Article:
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Data Protection vs. Data Privacy

There is considerable confusion about data protection vs. data privacy and the differences between the two. While interconnected, data protection and data privacy are not synonymous.

Effectively implementing and maintaining data protection across an organization offers benefits far beyond merely meeting compliance requirements.

At a high level, the distinction is that one is about how personal or sensitive data is handled, and the other is related to measures taken to secure that data. The differences between data protection and data privacy are critical to understanding and successfully managing the two highly-regulated functions.

It starts with data privacy, which focuses on collecting, using, retaining, deleting, and storing personal or sensitive data. Data privacy also covers users’ rights to and control over the use and retention of their data. In essence, data privacy is about what can be done with personal data that is collected lawfully.

Once personal or sensitive data is in hand, data protection comes into play. Data protection encompasses the tools and processes that safeguard personal and other sensitive information from unauthorized or unlawful access and use.

Data protection and data privacy rules and laws are regulated by authorities that represent countries, states, industries, and organizations. Technical teams primarily manage data protection, while data privacy is handled by experts with backgrounds in law, policymaking, and sometimes engineering.

What Is Data Protection?

Data protection is focused on securing personal and other sensitive information from unauthorized access and use based on data privacy parameters. This includes protecting personal data from any unauthorized access by third parties or internal users as well as from malicious attacks and exploitation of data.

A number of security solutions are employed for data protection to ensure that personal and sensitive data remains private and safe from breaches, leakage, loss, or corruption. Data protection methods, practices, and processes can include:

  • Access control
  • Activity monitoring
  • Authentication with passwords and multi-factor solutions
  • Encryption of data in use, at rest, and in motion
  • Incident response protocols
  • Network security

Data protection strategies are based on the accessibility of the data and how the data is managed. From a data protection perspective, data accessibility and data management are defined as follows:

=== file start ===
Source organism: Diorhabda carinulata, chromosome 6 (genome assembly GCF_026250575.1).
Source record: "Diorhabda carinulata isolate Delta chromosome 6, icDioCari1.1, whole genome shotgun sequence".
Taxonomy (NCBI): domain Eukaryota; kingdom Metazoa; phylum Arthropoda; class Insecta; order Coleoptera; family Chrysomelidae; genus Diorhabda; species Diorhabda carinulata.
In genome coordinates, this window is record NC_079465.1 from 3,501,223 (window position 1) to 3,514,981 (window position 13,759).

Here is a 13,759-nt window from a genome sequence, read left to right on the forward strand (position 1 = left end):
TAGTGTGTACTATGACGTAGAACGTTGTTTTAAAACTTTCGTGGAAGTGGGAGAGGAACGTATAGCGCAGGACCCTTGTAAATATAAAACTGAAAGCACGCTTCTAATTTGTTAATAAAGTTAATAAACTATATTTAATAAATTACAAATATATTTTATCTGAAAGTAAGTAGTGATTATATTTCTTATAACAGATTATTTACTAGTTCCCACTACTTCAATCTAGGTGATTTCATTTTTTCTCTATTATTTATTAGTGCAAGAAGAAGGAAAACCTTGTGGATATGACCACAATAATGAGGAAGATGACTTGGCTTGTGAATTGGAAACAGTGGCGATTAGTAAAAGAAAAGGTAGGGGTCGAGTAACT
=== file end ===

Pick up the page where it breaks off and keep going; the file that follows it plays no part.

• Data accessibility means the ability for authorized users to retrieve, modify, copy, or move data.
  • Data management encompasses processes to securely collect, use, and store data, including protecting data from errors, corruption, breaches, and attacks.

What Is Data Privacy?

Under the realm of data privacy is the ability of a person to determine when, how, and to what extent their personal or sensitive information is shared with or communicated to others. Information considered under data privacy includes:

  • Cookie IDs
  • Driver’s license number
  • Email address 
  • Home address
  • Identification card number
  • Identifier of a person’s phone
  • Internet Protocol (IP) address
  • Location data (e.g., the location data function on a mobile phone)
  • Name and surname

Why Data Protection Is Important

  • Ensures compliance with regulatory bodies’ data protection requirements
  • Eliminates the risk of losing valuable business relationships by not complying with their contractual requirements for data protection
  • Helps maintain brand value and protect an organization’s reputation
  • Increases customer loyalty
  • Can be a competitive differentiator and provide a competitive advantage

Data Protection Technologies

There are many options for and combinations of data protection solutions. Following are several commonly used data protection technologies.

Access Control

Access control is a critical technology for data protection. By restricting access to information and resources, access controls limit rights to read, edit, and remove data. These systems do this by authenticating and authorizing users to confirm their identity and approved access levels.

Three types of access controls for data protection are:

  1. 1. Discretionary Access Control (DAC)
    The data owner determines who will have access and the privileges they will have.
  2. 2. Role-Based Access Control (RBAC)
    Access to data is based on a person’s role, with permission granted based on pre-set criteria.
  3. 3. Mandatory Access Control (MAC)
    Access controls are restricted to administrators, and individuals are not able to grant access to resources or data. 

In addition, network access control supports data protection with systems that prevent unauthorized users from infiltrating networks. Network access controls can be set at granular levels, such as full access to the network, but limited access to specific data, or preventing mobile devices from accessing a network.